(first appeared in TVBEurope magazine)
An axon is the part of a nerve cell that sends one cell’s signal on to the next nerve cell. Without an axon, a nerve cell might be overflowing with great ideas, but its fellows will never know about them. AXON Digital Design, headquartered in The Netherlands, has specialized for years in producing hardware for the transmission, processing, and routing of audio and video signals. Now they’re becoming a key player in getting 3D signals where they need to go.
When Belgian HD company Outside Broadcast wanted to demo the live 3D transmission of an athletics event at last year’s IBC, it didn’t go to a sleek new company selling “the latest in 3D broadcast solutions”. It went to its time-tested partner AXON. Outside Broadcast were already using AXON’s Synapse infrastructure. Their challenge for AXON was not “Can we get some new technology which will allow us to do something new?” but “How can we do something new with the technology we already have?” The Memorial Van Damme, an annual summer event being held in Brussels at the King Baudouin Stadium, concurrently with Amsterdam’s IBC, provided a perfect opportunity to give professionals a taste of the future of live 3D.
TVBEurope asked AXON’s Chief Technology Officer, Peter Schut , how the company met Outside Broadcast’s needs. “Our Synapse modules are a hot-swappable solution. The infrastructure’s already there. For Outside Broadcast, we modified existing hardware to cope with their requirements, so they didn’t have to rewire anything. It’s very convenient if we can add these features to existing hardware.”
The principle requirement for the 3D transmission was to handle two simultaneous signals of left and right eye information provided by the stereoscopic camera rig. Outside Broadcast used a mirror splitter stereo camera rig – and so also added the necessary flipping of the mirrored image. AXON modified their already existing HXH150 card.
For the 3D transmission two left eye and right eye sources needed to be combined into a single SDI (HD) video stream. This was accomplished by squeezing both images down to an anamorphic half-horizontal size, then displaying them in a side by side mode compatible with MPEG transmissions.
“It was combining software blocks that we would previously use for other purposes,” Peter Schut says, “The card was designed to provide a 4:3 image with a pillar-box on each side to contain additional, external information. It was already ready to receive data from two sources. It was then just a matter of ‘moving the curtains around’ and the scaling algorithms.” His description makes it sound like something accomplished during a working lunch, but it is the AXON team’s skill and experience that allow for elegant, simple solutions, solutions that might take less established companies many hours – and many Euros – to resolve. AXON has prided itself on providing customers with smooth transitions when there are leaps in technology.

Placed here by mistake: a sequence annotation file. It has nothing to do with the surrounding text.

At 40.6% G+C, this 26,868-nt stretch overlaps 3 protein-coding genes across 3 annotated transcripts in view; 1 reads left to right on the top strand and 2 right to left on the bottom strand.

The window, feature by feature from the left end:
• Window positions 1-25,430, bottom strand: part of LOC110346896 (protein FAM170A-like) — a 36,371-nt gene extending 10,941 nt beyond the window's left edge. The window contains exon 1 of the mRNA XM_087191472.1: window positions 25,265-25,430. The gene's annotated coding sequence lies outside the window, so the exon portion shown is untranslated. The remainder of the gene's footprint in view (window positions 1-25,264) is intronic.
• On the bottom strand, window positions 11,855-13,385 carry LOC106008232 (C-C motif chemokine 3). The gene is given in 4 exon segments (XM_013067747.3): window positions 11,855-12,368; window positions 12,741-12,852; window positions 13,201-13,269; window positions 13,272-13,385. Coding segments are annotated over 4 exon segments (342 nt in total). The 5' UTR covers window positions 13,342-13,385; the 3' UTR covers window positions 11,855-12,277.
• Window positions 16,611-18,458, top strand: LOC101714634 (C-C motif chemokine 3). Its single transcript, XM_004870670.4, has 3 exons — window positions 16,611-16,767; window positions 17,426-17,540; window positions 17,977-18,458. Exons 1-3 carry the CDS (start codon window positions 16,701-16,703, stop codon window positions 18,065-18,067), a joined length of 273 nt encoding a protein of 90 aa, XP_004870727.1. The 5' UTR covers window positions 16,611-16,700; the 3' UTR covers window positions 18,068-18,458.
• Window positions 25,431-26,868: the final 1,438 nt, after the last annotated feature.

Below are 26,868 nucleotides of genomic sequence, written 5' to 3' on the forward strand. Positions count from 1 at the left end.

Outside Broadcast’s 3D demo was so impressive, that AXON was asked on the spot by EuroMedia for support in its camera motorcycles for 3D broadcast of the Tour De France and the Tour De Paris.
AXON are now offering a new dedicated 3D card, called the H3D100. The H3D100 will also be available in a 3GB version and both versions will have a variety of extra features. The inputs are the standard left and right eye images for stereo production, and feature flexible outputs that directly usable in a production switcher. Look for the H3D100 modules to feature prominently in AXON’s NAB 2010 presentations. These cards are currently being trialed on a few different projects, including L.A.-based video rental company Sweetwater. Sweetwater is also using AXON’s 3D cards to output stereo video for anaglyph viewing. Though anaglyph (you know, those different coloured lenses from the 1950’s) is not recommended for transmission or viewing by a large audience, but it is an inexpensive means of monitoring various 3D outputs.
Despite working intensively in providing 3D solutions to major players in European broadcasting, Schut – like many of us – has been reluctant to whole-heartedly join the 3D mania ubiquitous in the media industries. We asked him the eternal question: Will people watch 3D at home? Schut answered, “Until December, I would have said no. And then I saw “Avatar” – 3 hours of 3D without getting a headache. Now, I think Christmas 2010, if someone’s going to be buying a new big-screen TV, they’ll want it to be 3D capable. How much the viewers will be watching 3D, I don’t know. I don’t think the whole family, day in, day out, is going to be watching every programme with glasses on.”
Schut notes that, in the wake of “Avatar”, CES was a virtual stampede of 3D products and services – some perhaps creating more problems than would ever solve. AXON’s reconfiguring of its well-tried hardware may suggest that solutions to your new 3D challenges may not be far from home.
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